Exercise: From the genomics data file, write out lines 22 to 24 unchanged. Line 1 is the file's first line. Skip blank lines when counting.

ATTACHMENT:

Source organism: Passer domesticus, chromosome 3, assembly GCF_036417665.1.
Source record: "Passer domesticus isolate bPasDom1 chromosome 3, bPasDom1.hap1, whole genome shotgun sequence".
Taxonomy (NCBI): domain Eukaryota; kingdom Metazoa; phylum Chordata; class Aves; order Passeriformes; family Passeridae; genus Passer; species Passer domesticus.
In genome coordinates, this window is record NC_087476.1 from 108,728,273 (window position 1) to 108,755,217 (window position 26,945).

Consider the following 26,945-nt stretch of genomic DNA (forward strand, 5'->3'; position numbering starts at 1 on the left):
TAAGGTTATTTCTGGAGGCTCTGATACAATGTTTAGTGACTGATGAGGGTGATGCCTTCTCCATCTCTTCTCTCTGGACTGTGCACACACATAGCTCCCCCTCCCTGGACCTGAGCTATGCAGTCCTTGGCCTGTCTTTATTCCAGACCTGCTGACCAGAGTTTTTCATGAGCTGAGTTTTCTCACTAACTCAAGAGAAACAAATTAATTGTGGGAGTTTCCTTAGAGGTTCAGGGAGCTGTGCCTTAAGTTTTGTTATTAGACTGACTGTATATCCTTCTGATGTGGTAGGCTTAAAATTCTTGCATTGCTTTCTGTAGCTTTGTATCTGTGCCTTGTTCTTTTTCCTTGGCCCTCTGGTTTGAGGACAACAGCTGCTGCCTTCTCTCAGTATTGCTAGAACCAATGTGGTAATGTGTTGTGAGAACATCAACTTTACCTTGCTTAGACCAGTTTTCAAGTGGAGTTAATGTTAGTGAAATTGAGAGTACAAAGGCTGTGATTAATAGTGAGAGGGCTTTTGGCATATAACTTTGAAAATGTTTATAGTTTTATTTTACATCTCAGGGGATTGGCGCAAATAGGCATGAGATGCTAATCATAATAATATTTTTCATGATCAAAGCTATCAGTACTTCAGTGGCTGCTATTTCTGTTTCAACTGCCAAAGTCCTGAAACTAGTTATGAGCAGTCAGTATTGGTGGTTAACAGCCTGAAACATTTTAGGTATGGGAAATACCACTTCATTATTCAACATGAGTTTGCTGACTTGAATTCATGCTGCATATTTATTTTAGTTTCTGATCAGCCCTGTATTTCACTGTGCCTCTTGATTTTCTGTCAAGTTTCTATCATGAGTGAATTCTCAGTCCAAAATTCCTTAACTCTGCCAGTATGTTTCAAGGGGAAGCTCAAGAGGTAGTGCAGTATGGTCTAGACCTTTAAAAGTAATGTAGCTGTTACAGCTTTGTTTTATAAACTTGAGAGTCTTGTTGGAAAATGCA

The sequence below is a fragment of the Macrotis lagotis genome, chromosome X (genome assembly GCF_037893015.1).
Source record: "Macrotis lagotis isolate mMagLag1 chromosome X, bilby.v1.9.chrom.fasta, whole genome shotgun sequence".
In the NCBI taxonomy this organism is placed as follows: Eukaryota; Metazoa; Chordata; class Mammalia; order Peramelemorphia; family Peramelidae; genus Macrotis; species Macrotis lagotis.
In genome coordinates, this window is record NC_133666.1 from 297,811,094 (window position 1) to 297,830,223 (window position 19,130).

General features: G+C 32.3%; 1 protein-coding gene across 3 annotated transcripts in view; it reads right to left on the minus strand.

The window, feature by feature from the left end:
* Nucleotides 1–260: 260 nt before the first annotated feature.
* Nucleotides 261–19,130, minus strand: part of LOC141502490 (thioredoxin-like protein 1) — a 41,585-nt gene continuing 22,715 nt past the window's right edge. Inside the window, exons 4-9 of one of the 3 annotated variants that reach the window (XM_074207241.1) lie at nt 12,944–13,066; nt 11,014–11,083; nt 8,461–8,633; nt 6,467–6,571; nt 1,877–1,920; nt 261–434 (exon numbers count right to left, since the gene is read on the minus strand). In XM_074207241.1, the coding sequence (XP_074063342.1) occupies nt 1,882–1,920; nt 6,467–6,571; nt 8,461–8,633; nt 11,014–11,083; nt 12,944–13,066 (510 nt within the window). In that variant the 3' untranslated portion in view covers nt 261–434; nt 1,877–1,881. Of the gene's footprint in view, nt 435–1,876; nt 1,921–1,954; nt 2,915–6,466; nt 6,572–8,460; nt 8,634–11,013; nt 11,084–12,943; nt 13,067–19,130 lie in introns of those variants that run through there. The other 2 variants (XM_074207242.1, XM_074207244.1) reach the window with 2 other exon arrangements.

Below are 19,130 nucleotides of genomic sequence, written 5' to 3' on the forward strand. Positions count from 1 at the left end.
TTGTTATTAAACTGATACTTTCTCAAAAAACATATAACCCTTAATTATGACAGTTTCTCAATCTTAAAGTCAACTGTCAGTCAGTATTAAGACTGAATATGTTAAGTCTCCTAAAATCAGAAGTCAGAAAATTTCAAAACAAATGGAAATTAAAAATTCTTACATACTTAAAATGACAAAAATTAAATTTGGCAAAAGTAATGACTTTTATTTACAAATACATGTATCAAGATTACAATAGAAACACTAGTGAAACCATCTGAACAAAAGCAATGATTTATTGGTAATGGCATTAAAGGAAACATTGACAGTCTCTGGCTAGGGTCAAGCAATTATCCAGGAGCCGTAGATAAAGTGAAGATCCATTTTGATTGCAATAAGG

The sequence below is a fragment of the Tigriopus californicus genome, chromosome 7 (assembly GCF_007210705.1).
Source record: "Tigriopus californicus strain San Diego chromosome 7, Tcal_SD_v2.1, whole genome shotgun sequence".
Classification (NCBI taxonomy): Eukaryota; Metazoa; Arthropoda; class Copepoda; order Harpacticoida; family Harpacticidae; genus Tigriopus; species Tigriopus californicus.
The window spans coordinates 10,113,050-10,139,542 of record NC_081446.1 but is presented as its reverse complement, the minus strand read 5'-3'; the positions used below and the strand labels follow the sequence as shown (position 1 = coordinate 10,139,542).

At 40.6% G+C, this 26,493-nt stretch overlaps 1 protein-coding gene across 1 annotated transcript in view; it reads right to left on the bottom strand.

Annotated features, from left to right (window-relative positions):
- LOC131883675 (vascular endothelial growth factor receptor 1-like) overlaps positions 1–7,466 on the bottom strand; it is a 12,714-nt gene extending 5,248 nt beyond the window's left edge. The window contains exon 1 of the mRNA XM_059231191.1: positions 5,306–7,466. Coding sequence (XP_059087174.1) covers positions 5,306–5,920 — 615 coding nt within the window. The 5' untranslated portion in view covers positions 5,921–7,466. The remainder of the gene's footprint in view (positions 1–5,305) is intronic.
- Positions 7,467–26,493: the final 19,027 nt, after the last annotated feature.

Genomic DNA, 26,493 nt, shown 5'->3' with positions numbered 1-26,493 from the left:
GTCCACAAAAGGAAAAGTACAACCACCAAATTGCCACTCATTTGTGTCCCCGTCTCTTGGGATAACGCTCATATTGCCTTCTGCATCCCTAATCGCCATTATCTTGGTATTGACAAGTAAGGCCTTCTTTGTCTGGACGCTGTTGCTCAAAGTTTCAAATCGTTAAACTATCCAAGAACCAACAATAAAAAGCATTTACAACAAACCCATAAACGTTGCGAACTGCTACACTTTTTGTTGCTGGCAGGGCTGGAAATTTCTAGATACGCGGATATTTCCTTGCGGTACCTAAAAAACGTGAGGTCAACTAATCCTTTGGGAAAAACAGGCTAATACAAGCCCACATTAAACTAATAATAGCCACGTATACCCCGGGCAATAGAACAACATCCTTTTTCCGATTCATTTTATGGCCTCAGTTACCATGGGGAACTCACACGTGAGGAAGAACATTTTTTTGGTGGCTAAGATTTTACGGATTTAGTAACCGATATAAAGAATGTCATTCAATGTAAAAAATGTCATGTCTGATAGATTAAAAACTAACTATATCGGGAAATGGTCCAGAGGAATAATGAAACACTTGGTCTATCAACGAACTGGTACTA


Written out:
Annotated features, from left to right (window-relative positions):
- LOC131883675 (vascular endothelial growth factor receptor 1-like) overlaps positions 1–7,466 on the bottom strand; it is a 12,714-nt gene extending 5,248 nt beyond the window's left edge. The window contains exon 1 of the mRNA XM_059231191.1: positions 5,306–7,466. Coding sequence (XP_059087174.1) covers positions 5,306–5,920 — 615 coding nt within the window. The 5' untranslated portion in view covers positions 5,921–7,466. The remainder of the gene's footprint in view (positions 1–5,305) is intronic.
- Positions 7,467–26,493: the final 19,027 nt, after the last annotated feature.